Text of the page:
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    Walgreens buys Morton Pharmacy chain

    Morton Pharmacy, a 79-year-old retail pharmacy chain, is selling a majority of its business to Walgreens because of what Morton executives call a difficult business climate for community pharmacies.

    In late August, Morton Pharmacy sold 12 of its 13 retail pharmacies to Walgreens for an undisclosed amount (its retail business generates approximately $30 million in revenues annually). The retail locations will close August 31, and Morton’s customer prescriptions will be automatically transferred to Walgreens.

    Morton’s will hold onto its successful long-term-care pharmacy division, Morton LTC, which earns $20 million in revenues annually. “We are doing what we need to do and focus on; long-term care is about 40% of our business,” said Steve Morton, president and CEO of Morton Pharmacy. Morton currently has 2 closed-shop LTC pharmacies (not open to the public) and will expand to a third closed-shop location.

    Several factors led Morton’s executives to make the decision to sell most of its retail pharmacy business. “It’s the declining reimbursement environment, mandatory mail-order plans, the closed networks that are starting to become popular across the country, $4 generics programs, and predatory audits,” Morton said.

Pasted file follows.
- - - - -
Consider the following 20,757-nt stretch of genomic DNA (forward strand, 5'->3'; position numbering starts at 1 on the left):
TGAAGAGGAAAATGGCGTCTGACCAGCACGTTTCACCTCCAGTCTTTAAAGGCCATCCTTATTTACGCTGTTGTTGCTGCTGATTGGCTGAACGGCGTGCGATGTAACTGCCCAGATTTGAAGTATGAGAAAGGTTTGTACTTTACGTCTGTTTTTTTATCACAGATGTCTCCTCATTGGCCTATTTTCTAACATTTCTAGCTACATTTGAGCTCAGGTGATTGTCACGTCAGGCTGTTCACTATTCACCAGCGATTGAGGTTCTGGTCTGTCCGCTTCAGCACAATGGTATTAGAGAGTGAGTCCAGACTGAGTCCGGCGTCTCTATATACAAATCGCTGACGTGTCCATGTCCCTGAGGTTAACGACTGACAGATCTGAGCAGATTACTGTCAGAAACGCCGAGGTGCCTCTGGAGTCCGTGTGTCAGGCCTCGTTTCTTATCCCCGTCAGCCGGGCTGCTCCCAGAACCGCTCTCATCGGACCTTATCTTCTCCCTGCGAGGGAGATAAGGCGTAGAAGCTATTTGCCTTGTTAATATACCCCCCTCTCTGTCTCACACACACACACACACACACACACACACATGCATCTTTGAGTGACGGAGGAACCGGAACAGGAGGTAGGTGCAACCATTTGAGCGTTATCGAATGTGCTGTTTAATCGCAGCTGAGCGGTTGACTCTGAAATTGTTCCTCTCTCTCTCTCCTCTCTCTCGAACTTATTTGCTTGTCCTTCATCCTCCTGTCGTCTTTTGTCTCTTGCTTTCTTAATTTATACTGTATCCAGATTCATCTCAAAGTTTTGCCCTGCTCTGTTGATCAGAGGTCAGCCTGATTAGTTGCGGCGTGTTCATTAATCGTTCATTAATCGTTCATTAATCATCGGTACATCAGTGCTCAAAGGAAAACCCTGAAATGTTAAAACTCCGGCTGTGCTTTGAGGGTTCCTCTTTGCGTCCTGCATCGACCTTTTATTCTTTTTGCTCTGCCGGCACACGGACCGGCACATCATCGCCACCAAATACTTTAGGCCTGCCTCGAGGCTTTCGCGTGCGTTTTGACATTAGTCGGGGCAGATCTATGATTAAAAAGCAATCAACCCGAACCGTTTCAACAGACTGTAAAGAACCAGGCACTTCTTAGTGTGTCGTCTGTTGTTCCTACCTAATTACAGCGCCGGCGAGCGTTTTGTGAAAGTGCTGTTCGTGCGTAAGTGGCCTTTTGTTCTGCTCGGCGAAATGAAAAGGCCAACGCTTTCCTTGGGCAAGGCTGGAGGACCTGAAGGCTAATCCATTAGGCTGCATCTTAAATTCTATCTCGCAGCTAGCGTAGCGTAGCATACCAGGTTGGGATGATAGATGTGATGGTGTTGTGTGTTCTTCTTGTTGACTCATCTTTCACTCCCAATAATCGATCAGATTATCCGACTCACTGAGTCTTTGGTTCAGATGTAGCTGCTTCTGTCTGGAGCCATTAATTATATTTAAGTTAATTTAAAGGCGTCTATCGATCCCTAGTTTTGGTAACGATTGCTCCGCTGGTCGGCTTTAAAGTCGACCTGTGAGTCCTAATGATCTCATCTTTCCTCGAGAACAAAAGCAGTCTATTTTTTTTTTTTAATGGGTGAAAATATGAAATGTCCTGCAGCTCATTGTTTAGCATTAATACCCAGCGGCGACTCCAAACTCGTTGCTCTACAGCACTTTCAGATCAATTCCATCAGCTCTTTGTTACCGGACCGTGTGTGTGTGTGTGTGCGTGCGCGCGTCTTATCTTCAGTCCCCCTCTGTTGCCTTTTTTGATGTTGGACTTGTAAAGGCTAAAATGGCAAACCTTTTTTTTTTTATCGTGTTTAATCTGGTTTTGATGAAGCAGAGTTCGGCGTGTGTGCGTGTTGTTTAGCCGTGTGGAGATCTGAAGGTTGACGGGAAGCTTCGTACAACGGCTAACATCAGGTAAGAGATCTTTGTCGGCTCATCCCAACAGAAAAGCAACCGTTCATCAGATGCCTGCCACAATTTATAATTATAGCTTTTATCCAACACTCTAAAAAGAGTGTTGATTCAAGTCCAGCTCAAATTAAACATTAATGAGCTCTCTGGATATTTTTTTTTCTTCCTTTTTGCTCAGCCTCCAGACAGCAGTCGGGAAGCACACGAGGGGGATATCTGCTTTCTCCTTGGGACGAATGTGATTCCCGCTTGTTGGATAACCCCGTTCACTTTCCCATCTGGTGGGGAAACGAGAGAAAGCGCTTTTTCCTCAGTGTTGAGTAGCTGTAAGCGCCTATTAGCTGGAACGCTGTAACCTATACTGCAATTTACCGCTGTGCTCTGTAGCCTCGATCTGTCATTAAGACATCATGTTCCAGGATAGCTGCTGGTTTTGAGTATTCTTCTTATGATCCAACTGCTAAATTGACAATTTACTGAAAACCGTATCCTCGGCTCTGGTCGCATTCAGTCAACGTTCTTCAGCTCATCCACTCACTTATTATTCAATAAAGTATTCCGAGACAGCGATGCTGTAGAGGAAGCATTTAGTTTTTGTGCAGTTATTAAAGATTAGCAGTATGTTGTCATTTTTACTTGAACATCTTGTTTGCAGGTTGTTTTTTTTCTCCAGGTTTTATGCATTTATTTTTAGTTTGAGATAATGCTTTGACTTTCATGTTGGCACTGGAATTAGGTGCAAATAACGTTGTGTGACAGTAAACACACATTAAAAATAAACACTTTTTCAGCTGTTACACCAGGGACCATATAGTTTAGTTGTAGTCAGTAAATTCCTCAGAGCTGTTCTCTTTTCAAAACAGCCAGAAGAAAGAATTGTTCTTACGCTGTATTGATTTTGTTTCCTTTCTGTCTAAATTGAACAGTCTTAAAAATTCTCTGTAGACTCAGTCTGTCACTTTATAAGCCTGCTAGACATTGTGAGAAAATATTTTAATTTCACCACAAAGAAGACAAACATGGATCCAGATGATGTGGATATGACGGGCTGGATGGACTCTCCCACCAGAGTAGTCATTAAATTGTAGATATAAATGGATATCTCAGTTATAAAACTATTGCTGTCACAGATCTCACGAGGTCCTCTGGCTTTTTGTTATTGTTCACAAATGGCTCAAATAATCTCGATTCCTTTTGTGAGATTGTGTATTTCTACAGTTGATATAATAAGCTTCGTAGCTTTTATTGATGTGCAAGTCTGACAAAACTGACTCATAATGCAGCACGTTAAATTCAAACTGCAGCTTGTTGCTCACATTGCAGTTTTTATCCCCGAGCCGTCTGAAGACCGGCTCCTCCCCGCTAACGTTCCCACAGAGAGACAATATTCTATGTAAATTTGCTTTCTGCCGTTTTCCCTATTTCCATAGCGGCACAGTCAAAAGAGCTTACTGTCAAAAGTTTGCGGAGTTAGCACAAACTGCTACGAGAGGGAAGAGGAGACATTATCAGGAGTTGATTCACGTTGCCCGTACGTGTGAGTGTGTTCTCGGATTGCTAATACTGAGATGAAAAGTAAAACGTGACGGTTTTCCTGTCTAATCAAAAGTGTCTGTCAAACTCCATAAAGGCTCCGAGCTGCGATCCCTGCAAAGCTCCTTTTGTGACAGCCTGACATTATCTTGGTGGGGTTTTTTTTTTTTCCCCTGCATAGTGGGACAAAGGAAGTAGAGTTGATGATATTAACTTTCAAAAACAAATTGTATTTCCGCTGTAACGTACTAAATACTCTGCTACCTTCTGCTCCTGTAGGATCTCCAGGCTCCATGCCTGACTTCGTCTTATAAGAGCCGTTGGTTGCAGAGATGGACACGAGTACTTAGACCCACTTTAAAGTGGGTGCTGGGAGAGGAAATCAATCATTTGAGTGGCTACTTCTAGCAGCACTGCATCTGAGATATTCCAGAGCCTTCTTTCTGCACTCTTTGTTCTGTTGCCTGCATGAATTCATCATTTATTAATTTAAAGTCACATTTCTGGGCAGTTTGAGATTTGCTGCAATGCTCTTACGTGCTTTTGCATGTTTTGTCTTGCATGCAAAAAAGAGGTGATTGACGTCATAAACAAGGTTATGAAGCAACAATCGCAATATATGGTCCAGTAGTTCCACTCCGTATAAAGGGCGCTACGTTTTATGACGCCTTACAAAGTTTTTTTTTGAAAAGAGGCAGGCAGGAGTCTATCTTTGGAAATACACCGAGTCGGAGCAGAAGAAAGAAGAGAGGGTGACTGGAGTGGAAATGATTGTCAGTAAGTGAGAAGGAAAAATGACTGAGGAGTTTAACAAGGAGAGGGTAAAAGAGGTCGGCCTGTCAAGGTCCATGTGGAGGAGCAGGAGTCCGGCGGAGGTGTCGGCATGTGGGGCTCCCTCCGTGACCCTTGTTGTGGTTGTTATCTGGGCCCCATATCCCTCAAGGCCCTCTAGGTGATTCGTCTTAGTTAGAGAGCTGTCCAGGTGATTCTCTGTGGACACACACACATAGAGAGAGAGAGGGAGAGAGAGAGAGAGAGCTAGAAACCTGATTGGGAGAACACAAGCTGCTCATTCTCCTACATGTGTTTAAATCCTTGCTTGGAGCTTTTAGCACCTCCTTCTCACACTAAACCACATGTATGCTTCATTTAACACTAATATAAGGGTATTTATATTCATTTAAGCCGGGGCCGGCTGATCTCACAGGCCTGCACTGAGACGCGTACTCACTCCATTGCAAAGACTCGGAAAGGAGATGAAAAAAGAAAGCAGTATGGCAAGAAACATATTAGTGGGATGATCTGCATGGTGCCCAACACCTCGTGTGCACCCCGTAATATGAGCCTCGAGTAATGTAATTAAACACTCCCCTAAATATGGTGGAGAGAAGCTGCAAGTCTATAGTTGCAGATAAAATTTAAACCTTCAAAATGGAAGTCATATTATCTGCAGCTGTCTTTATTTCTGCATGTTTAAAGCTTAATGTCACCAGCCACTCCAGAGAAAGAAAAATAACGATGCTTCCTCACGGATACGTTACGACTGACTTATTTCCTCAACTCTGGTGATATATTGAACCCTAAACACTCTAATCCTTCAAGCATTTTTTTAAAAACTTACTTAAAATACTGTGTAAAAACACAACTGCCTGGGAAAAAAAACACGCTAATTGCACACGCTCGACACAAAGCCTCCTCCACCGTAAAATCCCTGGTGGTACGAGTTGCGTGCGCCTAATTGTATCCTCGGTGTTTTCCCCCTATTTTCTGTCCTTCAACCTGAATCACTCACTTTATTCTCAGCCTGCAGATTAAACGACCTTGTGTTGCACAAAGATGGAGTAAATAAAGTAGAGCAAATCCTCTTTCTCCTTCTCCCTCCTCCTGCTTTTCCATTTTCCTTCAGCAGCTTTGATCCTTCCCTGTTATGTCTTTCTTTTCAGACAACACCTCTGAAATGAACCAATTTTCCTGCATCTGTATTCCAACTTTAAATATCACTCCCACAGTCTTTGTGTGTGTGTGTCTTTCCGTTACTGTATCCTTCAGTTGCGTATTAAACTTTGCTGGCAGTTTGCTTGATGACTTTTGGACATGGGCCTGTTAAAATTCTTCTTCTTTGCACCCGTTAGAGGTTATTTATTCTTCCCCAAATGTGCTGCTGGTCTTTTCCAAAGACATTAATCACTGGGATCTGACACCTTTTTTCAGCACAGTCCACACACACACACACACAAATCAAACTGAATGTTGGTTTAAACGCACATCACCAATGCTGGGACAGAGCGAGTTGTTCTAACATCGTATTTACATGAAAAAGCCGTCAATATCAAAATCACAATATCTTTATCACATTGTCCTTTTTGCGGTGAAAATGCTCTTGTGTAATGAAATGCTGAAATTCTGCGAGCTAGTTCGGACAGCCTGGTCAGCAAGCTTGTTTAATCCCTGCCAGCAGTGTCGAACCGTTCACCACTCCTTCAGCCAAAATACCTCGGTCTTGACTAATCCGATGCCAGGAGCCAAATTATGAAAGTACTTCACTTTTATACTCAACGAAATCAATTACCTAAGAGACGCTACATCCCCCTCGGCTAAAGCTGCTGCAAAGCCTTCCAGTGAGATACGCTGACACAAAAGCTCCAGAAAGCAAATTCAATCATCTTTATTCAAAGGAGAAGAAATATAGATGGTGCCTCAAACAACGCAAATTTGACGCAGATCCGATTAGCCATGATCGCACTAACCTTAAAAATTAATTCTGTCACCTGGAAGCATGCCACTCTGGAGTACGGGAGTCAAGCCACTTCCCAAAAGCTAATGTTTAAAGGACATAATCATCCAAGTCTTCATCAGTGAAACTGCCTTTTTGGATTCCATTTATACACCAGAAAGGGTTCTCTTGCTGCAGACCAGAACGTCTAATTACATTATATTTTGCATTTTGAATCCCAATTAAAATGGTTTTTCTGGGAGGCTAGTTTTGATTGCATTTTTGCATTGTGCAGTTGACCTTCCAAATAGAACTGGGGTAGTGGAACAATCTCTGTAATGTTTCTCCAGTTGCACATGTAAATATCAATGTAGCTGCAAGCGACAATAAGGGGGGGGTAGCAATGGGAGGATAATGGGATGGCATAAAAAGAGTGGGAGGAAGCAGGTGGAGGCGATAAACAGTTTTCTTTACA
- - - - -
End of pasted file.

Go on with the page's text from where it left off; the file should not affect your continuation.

Both health insurance companies and government programs are slashing reimbursements, according to Morton, a practice that is “not providing enough margins for us to serve patients.” In addition, the purpose of audits conducted by pharmacy benefit managers (PBMs) has changed from detection of fraudulent claims to making extra money for the PBMs, according to Morton. “They are looking for administrative mistakes so they can look to recoup claims. It is a revenue-generating technique,” Morton said.

    The $4 generics programs provided by Walmart and other large chains is also hurting independent pharmacies, Morton said. “Some of the mass merchants are starting to use pharmacy as a loss leader. We certainly can’t fill a prescription for $4 and cover the operating costs of a pharmacy.”

    Walgreens is interviewing Morton’s employees and is expected to hire “some, but not all” of them, said Morton.

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